She reminds one not to be lazy. Rain, sleet, snow, thunder, go outside, get dirty and do things that ar
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Katie
Jun 13, 2016 Katie rated it it was amazing  ·  review of another edition
The Sense of Wonder is an essay by Rachel Carson encouraging adults to help kids maintain their sense of wonder and curiosity about the natural world as they grow into adults. She recounts some adventures she has outdoors exploring with her young nephew, the questions he asks, the things they observe, and the things they try to understand. In the edition I read, the essay was accompanied by photographs (from the 60s) of the natural world.

I absolutely loved this book. Carson is an incredible writ
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A
Feb 07, 2016 A rated it it was amazing  ·  review of another edition
Luminous.
Greg
Nov 22, 2015 Greg rated it really liked it  ·  review of another edition
This essay speaks to me on so many levels. I have always been interested in the idea that children approach the world differently than adults and that the corruption of this natural sensibility seems inevitable in contemporary society. I wonder if cultures that have a strong sense of spirituality connected to nature have this because of their ability, due to circumstance or otherwise, to maintain this sense of wonder trait uncorrupted. As adults, we have to relearn what was once natural and figh ...more
Literary Mama
From "Essential Reading: From a Child's Point of View" by Literary Mama staff:

Transporting us to a new emotion and part of the world, Blog Editor Amanda Jaros offers a peek at the intrinsic value of Mother Nature's gifts: "Nothing is more awe-inspiring than seeing our natural world from a child’s point of view. In her book, The Sense of Wonder, Rachel Carson explores the sea and woods of Maine with her young nephew. She shares how profoundly vital it is for children to encounter nature on their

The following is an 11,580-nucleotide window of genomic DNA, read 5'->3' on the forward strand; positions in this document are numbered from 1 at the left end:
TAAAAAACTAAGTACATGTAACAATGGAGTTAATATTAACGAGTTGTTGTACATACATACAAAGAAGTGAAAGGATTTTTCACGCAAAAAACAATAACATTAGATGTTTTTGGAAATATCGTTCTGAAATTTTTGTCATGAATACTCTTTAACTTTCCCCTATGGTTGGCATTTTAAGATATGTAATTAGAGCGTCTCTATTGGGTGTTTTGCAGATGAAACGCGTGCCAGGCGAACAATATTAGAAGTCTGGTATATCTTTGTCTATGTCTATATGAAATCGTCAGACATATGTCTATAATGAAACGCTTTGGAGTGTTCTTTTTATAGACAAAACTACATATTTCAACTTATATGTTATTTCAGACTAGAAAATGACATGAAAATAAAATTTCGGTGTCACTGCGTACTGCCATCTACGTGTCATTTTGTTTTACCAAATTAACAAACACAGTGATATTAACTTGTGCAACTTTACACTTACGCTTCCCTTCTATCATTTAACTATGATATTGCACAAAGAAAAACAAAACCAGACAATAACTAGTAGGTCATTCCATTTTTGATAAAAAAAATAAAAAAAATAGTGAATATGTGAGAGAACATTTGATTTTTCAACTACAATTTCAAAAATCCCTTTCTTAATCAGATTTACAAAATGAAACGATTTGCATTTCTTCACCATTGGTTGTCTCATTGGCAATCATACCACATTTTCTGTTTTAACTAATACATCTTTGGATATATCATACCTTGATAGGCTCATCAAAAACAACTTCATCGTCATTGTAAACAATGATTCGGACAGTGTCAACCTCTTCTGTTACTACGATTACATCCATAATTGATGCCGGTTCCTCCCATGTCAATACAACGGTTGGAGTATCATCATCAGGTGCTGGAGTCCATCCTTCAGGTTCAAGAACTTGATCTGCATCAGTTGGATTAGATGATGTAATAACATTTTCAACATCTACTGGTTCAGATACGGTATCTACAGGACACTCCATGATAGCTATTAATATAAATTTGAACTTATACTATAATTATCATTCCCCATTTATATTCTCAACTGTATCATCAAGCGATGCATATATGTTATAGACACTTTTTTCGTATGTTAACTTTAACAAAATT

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Samantha
Mar 25, 2011 Samantha rated it it was amazing  ·  review of another edition
Absolutely beautiful. It made me think of who gave me my sense of wonder in the natural world and how I could pass that on to my children. It also started me thinking about where I can find more of that wonder here in a much more manicured setting than where I grew up. I vowed to be much more creative and get out more. An excellent book.
Koroviev
Mar 21, 2014 Koroviev rated it liked it  ·  review of another edition
Shelves: non-fiction, f

This is a very short essay about maintaining the sense of wonder we are born with. Most of the book is pictures, and there is not much information, but makes for joyful reading. The part I liked the most:

" What is the value of preserving and strengthening this sense of awe andwonder, this recognition of something beyond the boundaries of human existence? ...
I am sure there is something much deeper, something lasting and significant. Those who dwell, as scientists or laymen, among the beauties
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Dana
Sep 20, 2014 Dana rated it really liked it  ·  review of another edition
Favorite quote

"A child's world is fresh and new and beautiful, full of wonder and excitement. It is our misfortune that for most of us that clear-eyed vision, that true instinct for what is beautiful and awe-inspiring, is often dimmed and even lost before we reach adulthood. If I had influence with the good fairy who is supposed to preside over the christening of all children I should ask that her gift to each child in the world be a sense of wonder so indestructible that it would last throughou
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Kerry Kenney
This is an excellent book to give as a family gift. I recieved it as a baby shower present and was delighted with it.
Sarah
Apr 12, 2007 Sarah rated it it was amazing  ·  review of another edition
A stunning book - for both its words and its pictures.